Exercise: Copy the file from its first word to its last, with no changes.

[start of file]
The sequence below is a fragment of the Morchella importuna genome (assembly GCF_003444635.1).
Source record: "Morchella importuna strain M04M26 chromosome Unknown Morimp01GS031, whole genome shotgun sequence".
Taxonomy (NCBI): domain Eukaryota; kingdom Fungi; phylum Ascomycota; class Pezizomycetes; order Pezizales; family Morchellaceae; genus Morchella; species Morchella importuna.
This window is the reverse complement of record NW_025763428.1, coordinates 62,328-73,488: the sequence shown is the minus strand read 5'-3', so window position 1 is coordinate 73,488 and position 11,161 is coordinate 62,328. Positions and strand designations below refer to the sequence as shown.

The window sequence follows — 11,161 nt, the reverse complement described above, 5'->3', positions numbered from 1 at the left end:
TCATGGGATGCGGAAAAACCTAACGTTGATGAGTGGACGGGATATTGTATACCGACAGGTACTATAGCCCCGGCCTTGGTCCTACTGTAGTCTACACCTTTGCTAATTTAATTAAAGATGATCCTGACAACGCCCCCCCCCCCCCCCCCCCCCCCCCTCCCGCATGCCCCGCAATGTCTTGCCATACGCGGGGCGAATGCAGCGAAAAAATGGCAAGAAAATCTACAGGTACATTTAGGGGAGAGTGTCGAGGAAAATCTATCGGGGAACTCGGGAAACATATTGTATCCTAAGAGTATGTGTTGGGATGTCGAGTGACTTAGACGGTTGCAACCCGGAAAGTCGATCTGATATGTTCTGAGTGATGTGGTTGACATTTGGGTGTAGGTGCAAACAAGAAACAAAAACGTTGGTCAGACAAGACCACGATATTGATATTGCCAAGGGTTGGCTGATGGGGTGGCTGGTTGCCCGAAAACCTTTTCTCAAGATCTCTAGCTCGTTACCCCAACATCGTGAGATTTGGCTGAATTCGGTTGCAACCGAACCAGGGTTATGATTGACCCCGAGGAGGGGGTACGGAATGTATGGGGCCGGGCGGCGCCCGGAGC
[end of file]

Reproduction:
The sequence below is a fragment of the Morchella importuna genome (assembly GCF_003444635.1).
Source record: "Morchella importuna strain M04M26 chromosome Unknown Morimp01GS031, whole genome shotgun sequence".
Taxonomy (NCBI): domain Eukaryota; kingdom Fungi; phylum Ascomycota; class Pezizomycetes; order Pezizales; family Morchellaceae; genus Morchella; species Morchella importuna.
This window is the reverse complement of record NW_025763428.1, coordinates 62,328-73,488: the sequence shown is the minus strand read 5'-3', so window position 1 is coordinate 73,488 and position 11,161 is coordinate 62,328. Positions and strand designations below refer to the sequence as shown.

The window sequence follows — 11,161 nt, the reverse complement described above, 5'->3', positions numbered from 1 at the left end:
TCATGGGATGCGGAAAAACCTAACGTTGATGAGTGGACGGGATATTGTATACCGACAGGTACTATAGCCCCGGCCTTGGTCCTACTGTAGTCTACACCTTTGCTAATTTAATTAAAGATGATCCTGACAACGCCCCCCCCCCCCCCCCCCCCCCCCCTCCCGCATGCCCCGCAATGTCTTGCCATACGCGGGGCGAATGCAGCGAAAAAATGGCAAGAAAATCTACAGGTACATTTAGGGGAGAGTGTCGAGGAAAATCTATCGGGGAACTCGGGAAACATATTGTATCCTAAGAGTATGTGTTGGGATGTCGAGTGACTTAGACGGTTGCAACCCGGAAAGTCGATCTGATATGTTCTGAGTGATGTGGTTGACATTTGGGTGTAGGTGCAAACAAGAAACAAAAACGTTGGTCAGACAAGACCACGATATTGATATTGCCAAGGGTTGGCTGATGGGGTGGCTGGTTGCCCGAAAACCTTTTCTCAAGATCTCTAGCTCGTTACCCCAACATCGTGAGATTTGGCTGAATTCGGTTGCAACCGAACCAGGGTTATGATTGACCCCGAGGAGGGGGTACGGAATGTATGGGGCCGGGCGGCGCCCGGAGC